What could I say aside from thank you?
That’s just one of many experiences I had where people have behaved like our chimp cousins, grooming without hesitation, as if there is nothing unusual picking through a stranger’s hair to retrieve debris. I thank them all. Without them, I walk around with unintentional hair accessories. 
With hair that’s a foot away from my scalp, I never know what’s going on without looking in a mirror. I don’t have the time to examine my hair in a mirror every minute of the day, so it’s nice to have a community who’s diligent about keeping me fly.
My many thanks to you, The Pickers.

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Independence/Afro Day

The 4th of July is coming 
and I want you YOU to send us your 
Independence Day Afro photos!
So rock your Boss Fros or Afro Puffs!
Part it or Pick it!
Send your photos to 
(as an attachement, with name and location in the body of email)
before July 5th and I will post these pictures the following day.
Make us proud and show the nation your independence from relaxers!


Grow Up, Will You?

The younger natural Charish, before “womanhood.”

Sorry for being M.I.A. lately, but things have been a little hectic on this end. Have no fear, I’m back and with a smidge more attitude. I was at the last meeting of my workshop group “For Colored Girls” and today’s topic was about, you guessed it. . . hair!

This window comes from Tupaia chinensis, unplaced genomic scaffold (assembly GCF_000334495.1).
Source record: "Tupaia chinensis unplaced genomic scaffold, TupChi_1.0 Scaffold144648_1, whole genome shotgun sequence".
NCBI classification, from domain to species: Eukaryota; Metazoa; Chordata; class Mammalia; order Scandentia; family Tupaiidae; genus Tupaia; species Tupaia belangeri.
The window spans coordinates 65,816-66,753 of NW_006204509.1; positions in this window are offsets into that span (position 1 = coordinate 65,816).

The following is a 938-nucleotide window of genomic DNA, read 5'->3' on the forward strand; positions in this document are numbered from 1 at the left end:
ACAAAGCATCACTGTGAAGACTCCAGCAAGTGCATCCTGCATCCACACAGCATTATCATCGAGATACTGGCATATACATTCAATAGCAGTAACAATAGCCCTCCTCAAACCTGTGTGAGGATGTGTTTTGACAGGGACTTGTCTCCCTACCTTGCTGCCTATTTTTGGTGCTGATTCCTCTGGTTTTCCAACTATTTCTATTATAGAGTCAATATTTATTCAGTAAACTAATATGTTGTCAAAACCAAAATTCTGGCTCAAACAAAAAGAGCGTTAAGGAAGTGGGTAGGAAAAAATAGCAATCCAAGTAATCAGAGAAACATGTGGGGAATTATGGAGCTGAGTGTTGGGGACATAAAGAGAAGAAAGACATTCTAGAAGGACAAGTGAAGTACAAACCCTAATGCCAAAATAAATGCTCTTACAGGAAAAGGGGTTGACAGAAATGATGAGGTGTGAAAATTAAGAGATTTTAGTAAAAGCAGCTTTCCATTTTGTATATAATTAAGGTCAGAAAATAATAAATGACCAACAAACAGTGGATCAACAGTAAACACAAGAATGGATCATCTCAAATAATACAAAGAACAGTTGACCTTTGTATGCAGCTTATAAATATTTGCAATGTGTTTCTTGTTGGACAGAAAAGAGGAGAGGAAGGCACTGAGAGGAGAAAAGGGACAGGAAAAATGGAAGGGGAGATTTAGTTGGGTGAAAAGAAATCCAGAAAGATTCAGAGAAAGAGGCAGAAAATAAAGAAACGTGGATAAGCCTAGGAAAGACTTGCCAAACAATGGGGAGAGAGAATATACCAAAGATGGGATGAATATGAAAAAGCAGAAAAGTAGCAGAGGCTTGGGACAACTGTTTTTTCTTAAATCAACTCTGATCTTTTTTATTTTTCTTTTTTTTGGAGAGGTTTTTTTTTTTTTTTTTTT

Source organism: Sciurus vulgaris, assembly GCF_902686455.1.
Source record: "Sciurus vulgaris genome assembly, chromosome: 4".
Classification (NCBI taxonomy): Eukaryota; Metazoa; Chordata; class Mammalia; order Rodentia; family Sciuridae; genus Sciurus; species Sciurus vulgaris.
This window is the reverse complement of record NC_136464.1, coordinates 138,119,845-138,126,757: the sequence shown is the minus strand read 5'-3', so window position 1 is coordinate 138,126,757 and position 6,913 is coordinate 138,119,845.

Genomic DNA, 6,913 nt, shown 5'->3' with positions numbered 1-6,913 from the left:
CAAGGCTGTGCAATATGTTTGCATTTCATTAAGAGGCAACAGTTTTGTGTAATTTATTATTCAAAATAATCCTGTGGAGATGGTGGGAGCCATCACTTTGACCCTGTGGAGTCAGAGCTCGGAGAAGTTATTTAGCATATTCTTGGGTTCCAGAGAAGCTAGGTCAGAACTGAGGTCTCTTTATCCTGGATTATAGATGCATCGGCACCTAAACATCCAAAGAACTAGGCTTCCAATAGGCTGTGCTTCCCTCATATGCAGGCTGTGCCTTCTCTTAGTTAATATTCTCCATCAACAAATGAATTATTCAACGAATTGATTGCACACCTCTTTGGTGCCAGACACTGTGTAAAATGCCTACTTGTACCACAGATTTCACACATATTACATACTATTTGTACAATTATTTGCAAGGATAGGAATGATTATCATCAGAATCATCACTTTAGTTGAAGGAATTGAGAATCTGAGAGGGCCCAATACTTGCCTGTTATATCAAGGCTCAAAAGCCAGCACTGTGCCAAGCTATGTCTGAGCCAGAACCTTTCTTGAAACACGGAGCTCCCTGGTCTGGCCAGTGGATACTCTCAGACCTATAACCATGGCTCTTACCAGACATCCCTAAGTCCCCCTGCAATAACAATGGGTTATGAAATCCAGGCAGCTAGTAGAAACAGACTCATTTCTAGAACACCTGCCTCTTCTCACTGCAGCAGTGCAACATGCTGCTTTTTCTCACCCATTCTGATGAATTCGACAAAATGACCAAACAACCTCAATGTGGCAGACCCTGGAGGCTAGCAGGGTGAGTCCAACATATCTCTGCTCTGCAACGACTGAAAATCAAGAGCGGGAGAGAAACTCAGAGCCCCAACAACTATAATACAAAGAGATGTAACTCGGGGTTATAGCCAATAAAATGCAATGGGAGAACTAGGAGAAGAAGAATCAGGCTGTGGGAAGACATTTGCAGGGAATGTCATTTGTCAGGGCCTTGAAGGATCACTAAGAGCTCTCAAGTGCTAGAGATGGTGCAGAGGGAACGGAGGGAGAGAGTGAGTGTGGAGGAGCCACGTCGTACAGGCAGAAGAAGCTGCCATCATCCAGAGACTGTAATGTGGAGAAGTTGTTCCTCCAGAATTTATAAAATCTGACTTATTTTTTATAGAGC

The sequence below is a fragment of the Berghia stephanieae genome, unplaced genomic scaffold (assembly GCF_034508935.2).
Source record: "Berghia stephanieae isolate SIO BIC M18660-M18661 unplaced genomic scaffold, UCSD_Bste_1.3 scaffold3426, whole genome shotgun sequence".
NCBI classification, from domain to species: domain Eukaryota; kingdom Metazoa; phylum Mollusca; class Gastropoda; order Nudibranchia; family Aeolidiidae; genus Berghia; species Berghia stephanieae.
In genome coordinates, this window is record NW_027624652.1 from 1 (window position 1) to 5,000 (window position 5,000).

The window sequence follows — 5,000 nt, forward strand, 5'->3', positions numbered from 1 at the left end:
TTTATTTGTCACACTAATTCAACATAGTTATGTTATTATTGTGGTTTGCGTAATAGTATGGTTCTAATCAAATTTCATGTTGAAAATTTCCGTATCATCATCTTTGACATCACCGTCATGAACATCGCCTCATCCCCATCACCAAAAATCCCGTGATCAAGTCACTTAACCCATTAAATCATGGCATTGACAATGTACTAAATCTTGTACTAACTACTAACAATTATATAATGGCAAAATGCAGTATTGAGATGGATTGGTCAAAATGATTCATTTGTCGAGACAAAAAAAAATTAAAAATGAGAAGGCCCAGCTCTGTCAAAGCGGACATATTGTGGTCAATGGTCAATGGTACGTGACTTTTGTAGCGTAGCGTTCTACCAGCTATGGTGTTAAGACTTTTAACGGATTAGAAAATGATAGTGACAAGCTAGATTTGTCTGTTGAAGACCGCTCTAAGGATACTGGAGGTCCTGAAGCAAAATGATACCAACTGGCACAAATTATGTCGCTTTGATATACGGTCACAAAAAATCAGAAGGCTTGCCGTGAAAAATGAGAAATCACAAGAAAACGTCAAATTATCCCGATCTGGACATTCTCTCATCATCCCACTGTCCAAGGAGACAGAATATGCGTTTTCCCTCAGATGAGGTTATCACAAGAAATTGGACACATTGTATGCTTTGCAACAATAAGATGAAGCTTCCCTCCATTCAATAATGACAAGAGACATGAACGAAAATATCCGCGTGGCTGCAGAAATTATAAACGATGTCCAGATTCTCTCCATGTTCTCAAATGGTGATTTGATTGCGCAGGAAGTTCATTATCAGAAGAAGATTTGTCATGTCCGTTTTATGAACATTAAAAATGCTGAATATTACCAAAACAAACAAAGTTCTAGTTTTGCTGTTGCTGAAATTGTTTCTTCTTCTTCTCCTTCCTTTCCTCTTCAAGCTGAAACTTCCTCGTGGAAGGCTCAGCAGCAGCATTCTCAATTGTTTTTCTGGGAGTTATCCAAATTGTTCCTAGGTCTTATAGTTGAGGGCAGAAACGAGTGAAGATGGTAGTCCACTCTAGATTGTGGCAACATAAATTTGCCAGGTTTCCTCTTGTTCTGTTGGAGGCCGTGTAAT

One of the young ladies spoke of her experience of talking to black men about natural hair and let me say, our group got a little heated. We were upset by this particular young man’s response to: “What kind of hair do you like to see on women.” He admitted that he was into “a loose coil.”

A loose coil?

We were shocked by his use of our vernacular. I didn’t know any man could articulate different hair types like that. We were even more shocked that he also said, “I don’t like that afro stuff. No afro puffs.” Hrumph, was what I said. Now, let’s add another dimension to his tale: Did you know this man was black? I could have guessed, but shit, why a brother gotta be like that?

I’ve experienced this kind backlash from black men who don’t understand or don’t appreciate the natural state of hair. You can argue that it’s because of a long line of media depictions of black beauty or just physical preference. Either way, a natural needs support and it’s disheartening that some black men are not available. Check out this video:

Sunshine couldn’t have put it better: The black guys were TRIIIIIIIIPPPING!! One things that screamed at me was one black man told the subject of this video “natural hair was for little girls and grown women NEED to get their hair relaxed.”